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Filming in Hungary: Blog

Follow our blog to stay up to date in the topics related to the Hungarian film industry, film production in Hungary, and filming in Hungary.

Filtering by Tag: Film Locations in Budapest

A Martian in Hungary: Lists, Awards, and More!

zita kisgergely

Recently, the Hollywood Reporter ran an article about the top five Eastern European countries to film in – and save money. Would it be any surprise that Hungary is on the list? This year Hungary is particularly visible, with Oscar forerunners The Martian and Son of Saul having their origins here.


The availability of a world-class studio, in this case Korda Studios, directly outside of Budapest in Etyek, 'Hungary’s Napa Valley,' was instrumental in bringing the production to Hungary. According to the article, it was chosen for the size of its sound stages, 64,3000 square feet in this case, for the infrastructure they could provide, for the expertise of the local technicians and crew, and the hefty tax incentive, which can total up to 30 percent of the production. They had so much space, that they even maintained a small potato farm on the lot, to have access to potatoes at all stages of growth, as called for by the script. Originally slated to be shot in Australia, the production was brought to Hungary (and Jordan) when the film-makers found the conditions more agreeable here.


In addition to prime studio space, there was no shortage extra-curricular activities for cast, who were able to do things like practice indoor skydiving in Budapest at the SkyWard center’s gravity-defying, 260km-wind tunnel. Matt Damon was spotted at several nightspots around town, including one of the more posh ‘Ruin Pubs’ in downtown, Ötkert. In an interview with Showbiz & TV, Damon went so far as to claim he would live in Budapest – if it were an American city: “Oh yes, I’ve been here [in Budapest] for a month, and I adore it. I think this is one of the world’s biggest walking cities, and people are very nice. It’s similar to Prague, where I worked comparably a lot, and I’m delighted. I was just on the phone with one of my American friends yesterday, and when he asked me about Budapest I told him that if this city had been in America, I would have definitely moved there.”


With seven Academy Award nominations, and having already won big at the Golden Globes, including Best Picture and Best Actor awards, the film's association with Hungary will only make the country hotter as a film location.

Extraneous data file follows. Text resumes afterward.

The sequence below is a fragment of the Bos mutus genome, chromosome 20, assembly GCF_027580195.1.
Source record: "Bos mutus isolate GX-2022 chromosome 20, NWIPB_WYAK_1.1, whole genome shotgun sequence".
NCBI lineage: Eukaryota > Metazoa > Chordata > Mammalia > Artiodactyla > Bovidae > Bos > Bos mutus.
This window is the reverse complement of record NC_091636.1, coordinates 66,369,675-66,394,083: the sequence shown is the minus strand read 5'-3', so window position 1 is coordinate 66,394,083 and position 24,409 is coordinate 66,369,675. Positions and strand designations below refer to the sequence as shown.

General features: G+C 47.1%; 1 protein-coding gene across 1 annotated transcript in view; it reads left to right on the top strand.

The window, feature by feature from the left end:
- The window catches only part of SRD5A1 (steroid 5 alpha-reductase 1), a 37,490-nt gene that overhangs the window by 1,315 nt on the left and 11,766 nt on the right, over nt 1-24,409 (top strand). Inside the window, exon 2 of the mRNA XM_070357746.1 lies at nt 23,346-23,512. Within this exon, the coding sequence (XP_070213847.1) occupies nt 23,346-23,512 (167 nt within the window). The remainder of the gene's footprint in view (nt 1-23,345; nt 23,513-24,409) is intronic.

Source: The Hollywood Reporter

Location Spotter: 3 Hundred-plus Year Old Restaurants

zita kisgergely

Budapest has been getting a lot of buzz for its sudden appearance on the international culinary scene since the Michelin guide began throwing stars in our direction like a foodie ninja. While this is all great and flattering, it’s important not to overlook the long history of elegant dining to be had in Budapest's 'old school' restaurants, all of which have weathered multiple wars and oppressive regimes. In terms of film locations in Budapest, in this list of three restaurants that are over 100 years old, you can find fastidiously restored interiors and old-world charm. Have a look below for a taste of Budapest’s oldest, grandest restaurants.


The eatery known as the ‘Apostles’ has been around since 1902, when it opened as a beer hall specializing in German brew.  Popular with actors, writers and poets, its location in the heart of central Pest also made it a popular tourist destination (no surprise, it still is). The grand room's interiors have been lovingly preserved but also kept up to date with a recent restoration.  




Central Kávéház

A mainstay for writers of the golden era of Hungarian literature, the Nyugat, or Western movement, the Central Coffeehouse has been running on and off since 1887. While it suffered under the Socialist era, it has made a comeback as a first-class restaurant while at the same time keeping itself available to more bohemian types as a casual coffee house. The huge and open interior, laden with history and the scents drifting in from the kitchen, make for one of the city’s more sophisticated dining experiences.


Karpatia Restaurant

If you like Gypsy music and goose liver, Karpatia is your place. Open since 1877, the restaurant is a city landmark. The intricate hand painted and gilded walls have been around since the 1920s, a well-preserved example of fin-de-siècle design, Karpatia communicates the atmosphere of a Transylvanian lodge.





In terms of film locations in Budapest, the city's oldest restaurants are up to the task an readily available.

M. Ellis is a writer and gives manuscript critiques.